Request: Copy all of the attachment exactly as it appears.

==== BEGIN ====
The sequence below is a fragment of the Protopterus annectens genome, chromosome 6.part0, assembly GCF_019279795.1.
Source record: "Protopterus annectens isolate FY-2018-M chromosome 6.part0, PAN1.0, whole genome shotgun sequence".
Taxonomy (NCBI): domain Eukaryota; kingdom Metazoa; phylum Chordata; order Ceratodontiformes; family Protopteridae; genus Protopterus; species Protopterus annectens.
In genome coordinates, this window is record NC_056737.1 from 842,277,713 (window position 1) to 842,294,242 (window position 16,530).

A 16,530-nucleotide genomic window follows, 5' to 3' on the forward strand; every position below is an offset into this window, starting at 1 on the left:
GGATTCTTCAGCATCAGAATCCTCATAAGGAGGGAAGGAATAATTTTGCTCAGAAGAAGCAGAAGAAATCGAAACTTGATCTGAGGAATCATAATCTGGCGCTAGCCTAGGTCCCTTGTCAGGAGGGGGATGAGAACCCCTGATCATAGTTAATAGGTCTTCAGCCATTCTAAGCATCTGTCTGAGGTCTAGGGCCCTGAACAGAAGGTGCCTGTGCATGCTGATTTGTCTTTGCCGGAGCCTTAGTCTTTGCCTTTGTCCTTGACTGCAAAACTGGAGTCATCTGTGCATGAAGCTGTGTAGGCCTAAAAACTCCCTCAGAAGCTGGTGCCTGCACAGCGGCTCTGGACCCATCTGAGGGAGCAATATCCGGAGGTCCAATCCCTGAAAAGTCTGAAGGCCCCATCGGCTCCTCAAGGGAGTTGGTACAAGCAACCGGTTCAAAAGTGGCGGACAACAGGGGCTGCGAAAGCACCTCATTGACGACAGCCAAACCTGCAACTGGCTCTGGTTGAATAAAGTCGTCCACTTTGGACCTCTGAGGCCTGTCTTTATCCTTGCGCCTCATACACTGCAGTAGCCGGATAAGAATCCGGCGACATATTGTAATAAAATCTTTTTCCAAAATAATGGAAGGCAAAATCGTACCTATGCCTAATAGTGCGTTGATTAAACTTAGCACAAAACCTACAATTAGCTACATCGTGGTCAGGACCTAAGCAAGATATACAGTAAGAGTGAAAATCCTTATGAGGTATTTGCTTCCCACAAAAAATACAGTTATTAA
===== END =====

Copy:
The sequence below is a fragment of the Protopterus annectens genome, chromosome 6.part0, assembly GCF_019279795.1.
Source record: "Protopterus annectens isolate FY-2018-M chromosome 6.part0, PAN1.0, whole genome shotgun sequence".
Taxonomy (NCBI): domain Eukaryota; kingdom Metazoa; phylum Chordata; order Ceratodontiformes; family Protopteridae; genus Protopterus; species Protopterus annectens.
In genome coordinates, this window is record NC_056737.1 from 842,277,713 (window position 1) to 842,294,242 (window position 16,530).

A 16,530-nucleotide genomic window follows, 5' to 3' on the forward strand; every position below is an offset into this window, starting at 1 on the left:
GGATTCTTCAGCATCAGAATCCTCATAAGGAGGGAAGGAATAATTTTGCTCAGAAGAAGCAGAAGAAATCGAAACTTGATCTGAGGAATCATAATCTGGCGCTAGCCTAGGTCCCTTGTCAGGAGGGGGATGAGAACCCCTGATCATAGTTAATAGGTCTTCAGCCATTCTAAGCATCTGTCTGAGGTCTAGGGCCCTGAACAGAAGGTGCCTGTGCATGCTGATTTGTCTTTGCCGGAGCCTTAGTCTTTGCCTTTGTCCTTGACTGCAAAACTGGAGTCATCTGTGCATGAAGCTGTGTAGGCCTAAAAACTCCCTCAGAAGCTGGTGCCTGCACAGCGGCTCTGGACCCATCTGAGGGAGCAATATCCGGAGGTCCAATCCCTGAAAAGTCTGAAGGCCCCATCGGCTCCTCAAGGGAGTTGGTACAAGCAACCGGTTCAAAAGTGGCGGACAACAGGGGCTGCGAAAGCACCTCATTGACGACAGCCAAACCTGCAACTGGCTCTGGTTGAATAAAGTCGTCCACTTTGGACCTCTGAGGCCTGTCTTTATCCTTGCGCCTCATACACTGCAGTAGCCGGATAAGAATCCGGCGACATATTGTAATAAAATCTTTTTCCAAAATAATGGAAGGCAAAATCGTACCTATGCCTAATAGTGCGTTGATTAAACTTAGCACAAAACCTACAATTAGCTACATCGTGGTCAGGACCTAAGCAAGATATACAGTAAGAGTGAAAATCCTTATGAGGTATTTGCTTCCCACAAAAAATACAGTTATTAA